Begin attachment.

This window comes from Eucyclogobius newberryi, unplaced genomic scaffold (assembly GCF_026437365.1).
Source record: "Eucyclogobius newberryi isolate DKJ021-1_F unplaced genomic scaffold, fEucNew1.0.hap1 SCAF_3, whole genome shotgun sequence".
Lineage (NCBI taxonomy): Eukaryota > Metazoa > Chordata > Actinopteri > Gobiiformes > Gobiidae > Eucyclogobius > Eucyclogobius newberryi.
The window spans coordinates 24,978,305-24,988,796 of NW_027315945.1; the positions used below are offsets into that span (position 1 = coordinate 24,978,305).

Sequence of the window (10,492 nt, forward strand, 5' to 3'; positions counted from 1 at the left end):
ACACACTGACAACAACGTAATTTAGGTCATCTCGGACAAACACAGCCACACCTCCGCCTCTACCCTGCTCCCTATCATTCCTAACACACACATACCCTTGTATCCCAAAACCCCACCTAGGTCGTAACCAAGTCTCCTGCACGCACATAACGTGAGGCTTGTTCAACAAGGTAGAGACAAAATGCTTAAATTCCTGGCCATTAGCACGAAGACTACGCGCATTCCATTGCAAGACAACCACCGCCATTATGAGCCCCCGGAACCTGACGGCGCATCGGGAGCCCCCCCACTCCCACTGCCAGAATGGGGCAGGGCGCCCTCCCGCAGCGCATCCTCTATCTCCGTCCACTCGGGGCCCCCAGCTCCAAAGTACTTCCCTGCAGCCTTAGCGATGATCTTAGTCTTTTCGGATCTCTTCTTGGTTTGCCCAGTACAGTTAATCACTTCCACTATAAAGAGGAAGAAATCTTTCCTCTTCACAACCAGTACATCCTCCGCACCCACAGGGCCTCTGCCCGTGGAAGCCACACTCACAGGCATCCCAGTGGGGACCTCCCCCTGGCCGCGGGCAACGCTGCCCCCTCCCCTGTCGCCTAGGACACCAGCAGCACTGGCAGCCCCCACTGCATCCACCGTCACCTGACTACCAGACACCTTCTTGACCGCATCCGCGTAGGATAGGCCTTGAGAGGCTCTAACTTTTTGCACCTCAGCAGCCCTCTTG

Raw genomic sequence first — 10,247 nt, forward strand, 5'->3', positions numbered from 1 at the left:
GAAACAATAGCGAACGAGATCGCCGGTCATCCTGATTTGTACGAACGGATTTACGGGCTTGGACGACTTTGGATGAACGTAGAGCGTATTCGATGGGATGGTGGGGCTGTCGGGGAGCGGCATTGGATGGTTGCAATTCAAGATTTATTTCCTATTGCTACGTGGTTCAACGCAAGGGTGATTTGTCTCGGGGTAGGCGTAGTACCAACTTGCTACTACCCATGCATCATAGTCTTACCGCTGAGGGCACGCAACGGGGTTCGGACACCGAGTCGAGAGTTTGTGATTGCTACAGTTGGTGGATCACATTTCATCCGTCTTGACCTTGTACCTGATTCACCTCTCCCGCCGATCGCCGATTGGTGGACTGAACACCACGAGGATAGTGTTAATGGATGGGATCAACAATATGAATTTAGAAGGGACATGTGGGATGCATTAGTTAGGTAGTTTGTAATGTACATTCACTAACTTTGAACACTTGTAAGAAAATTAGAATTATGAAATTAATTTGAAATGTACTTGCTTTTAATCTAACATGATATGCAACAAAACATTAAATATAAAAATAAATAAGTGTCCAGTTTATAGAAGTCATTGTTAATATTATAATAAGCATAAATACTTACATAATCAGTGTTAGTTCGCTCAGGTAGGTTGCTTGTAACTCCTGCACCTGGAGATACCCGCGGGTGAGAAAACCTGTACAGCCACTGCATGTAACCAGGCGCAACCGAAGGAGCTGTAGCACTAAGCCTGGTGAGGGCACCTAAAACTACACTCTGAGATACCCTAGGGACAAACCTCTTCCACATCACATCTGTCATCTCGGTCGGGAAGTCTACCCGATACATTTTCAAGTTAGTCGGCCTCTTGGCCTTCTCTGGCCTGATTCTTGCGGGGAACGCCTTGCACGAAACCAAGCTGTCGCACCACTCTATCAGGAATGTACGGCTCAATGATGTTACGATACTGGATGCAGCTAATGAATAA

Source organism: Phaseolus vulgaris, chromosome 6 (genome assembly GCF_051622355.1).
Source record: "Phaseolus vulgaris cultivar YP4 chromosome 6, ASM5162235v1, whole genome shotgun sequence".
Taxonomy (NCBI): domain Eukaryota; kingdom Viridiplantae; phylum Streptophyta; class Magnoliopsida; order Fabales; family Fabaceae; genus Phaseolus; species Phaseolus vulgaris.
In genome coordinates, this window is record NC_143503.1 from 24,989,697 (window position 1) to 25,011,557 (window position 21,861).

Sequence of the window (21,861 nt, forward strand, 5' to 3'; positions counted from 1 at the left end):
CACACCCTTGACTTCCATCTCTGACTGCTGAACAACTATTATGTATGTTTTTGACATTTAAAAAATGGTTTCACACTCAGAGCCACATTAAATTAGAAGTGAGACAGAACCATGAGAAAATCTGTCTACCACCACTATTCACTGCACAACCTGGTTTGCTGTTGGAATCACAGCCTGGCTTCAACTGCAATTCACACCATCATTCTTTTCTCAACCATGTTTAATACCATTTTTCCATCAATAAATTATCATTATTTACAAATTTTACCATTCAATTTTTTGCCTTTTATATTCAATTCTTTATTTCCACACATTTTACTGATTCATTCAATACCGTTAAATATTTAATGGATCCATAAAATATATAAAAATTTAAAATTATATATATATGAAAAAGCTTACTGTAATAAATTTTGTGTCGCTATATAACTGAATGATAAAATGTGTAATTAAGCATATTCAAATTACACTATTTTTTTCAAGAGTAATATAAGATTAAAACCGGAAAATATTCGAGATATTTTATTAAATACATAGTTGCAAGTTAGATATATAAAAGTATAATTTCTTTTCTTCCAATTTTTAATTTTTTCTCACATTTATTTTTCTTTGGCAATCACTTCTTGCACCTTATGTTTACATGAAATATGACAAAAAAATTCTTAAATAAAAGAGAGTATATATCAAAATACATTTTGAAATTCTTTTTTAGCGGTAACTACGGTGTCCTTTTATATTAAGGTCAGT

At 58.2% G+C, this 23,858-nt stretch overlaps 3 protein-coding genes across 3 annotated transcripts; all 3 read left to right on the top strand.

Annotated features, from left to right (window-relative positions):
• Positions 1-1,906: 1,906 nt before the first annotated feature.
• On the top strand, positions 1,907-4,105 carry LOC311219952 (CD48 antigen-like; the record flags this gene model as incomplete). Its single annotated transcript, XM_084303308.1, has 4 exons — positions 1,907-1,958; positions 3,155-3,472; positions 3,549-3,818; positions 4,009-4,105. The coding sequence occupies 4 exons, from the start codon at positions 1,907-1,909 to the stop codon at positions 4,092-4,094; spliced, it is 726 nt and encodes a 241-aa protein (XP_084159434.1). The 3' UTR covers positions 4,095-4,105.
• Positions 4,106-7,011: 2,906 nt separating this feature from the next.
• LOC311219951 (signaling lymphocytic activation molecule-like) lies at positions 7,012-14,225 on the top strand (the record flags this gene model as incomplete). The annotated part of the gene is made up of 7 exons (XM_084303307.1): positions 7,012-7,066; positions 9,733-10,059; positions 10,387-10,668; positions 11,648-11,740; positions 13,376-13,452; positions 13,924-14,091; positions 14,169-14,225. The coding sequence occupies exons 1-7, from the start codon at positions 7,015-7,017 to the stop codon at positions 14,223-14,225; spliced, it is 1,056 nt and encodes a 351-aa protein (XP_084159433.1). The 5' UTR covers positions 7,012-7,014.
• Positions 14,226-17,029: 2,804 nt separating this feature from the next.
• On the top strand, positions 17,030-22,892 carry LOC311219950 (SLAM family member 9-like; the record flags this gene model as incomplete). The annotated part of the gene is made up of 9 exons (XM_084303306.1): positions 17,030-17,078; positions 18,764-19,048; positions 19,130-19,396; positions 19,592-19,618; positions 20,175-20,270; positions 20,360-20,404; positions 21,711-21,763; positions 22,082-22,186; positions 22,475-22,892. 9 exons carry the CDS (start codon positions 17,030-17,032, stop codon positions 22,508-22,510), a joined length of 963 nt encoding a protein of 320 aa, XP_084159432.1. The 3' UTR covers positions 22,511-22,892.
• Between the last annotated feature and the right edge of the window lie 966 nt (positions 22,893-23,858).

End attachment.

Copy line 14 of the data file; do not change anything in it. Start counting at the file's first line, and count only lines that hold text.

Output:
CACACCCTTGACTTCCATCTCTGACTGCTGAACAACTATTATGTATGTTTTTGACATTTAAAAAATGGTTTCACACTCAGAGCCACATTAAATTAGAAGTGAGACAGAACCATGAGAAAATCTGTCTACCACCACTATTCACTGCACAACCTGGTTTGCTGTTGGAATCACAGCCTGGCTTCAACTGCAATTCACACCATCATTCTTTTCTCAACCATGTTTAATACCATTTTTCCATCAATAAATTATCATTATTTACAAATTTTACCATTCAATTTTTTGCCTTTTATATTCAATTCTTTATTTCCACACATTTTACTGATTCATTCAATACCGTTAAATATTTAATGGATCCATAAAATATATAAAAATTTAAAATTATATATATATGAAAAAGCTTACTGTAATAAATTTTGTGTCGCTATATAACTGAATGATAAAATGTGTAATTAAGCATATTCAAATTACACTATTTTTTTCAAGAGTAATATAAGATTAAAACCGGAAAATATTCGAGATATTTTATTAAATACATAGTTGCAAGTTAGATATATAAAAGTATAATTTCTTTTCTTCCAATTTTTAATTTTTTCTCACATTTATTTTTCTTTGGCAATCACTTCTTGCACCTTATGTTTACATGAAATATGACAAAAAAATTCTTAAATAAAAGAGAGTATATATCAAAATACATTTTGAAATTCTTTTTTAGCGGTAACTACGGTGTCCTTTTATATTAAGGTCAGT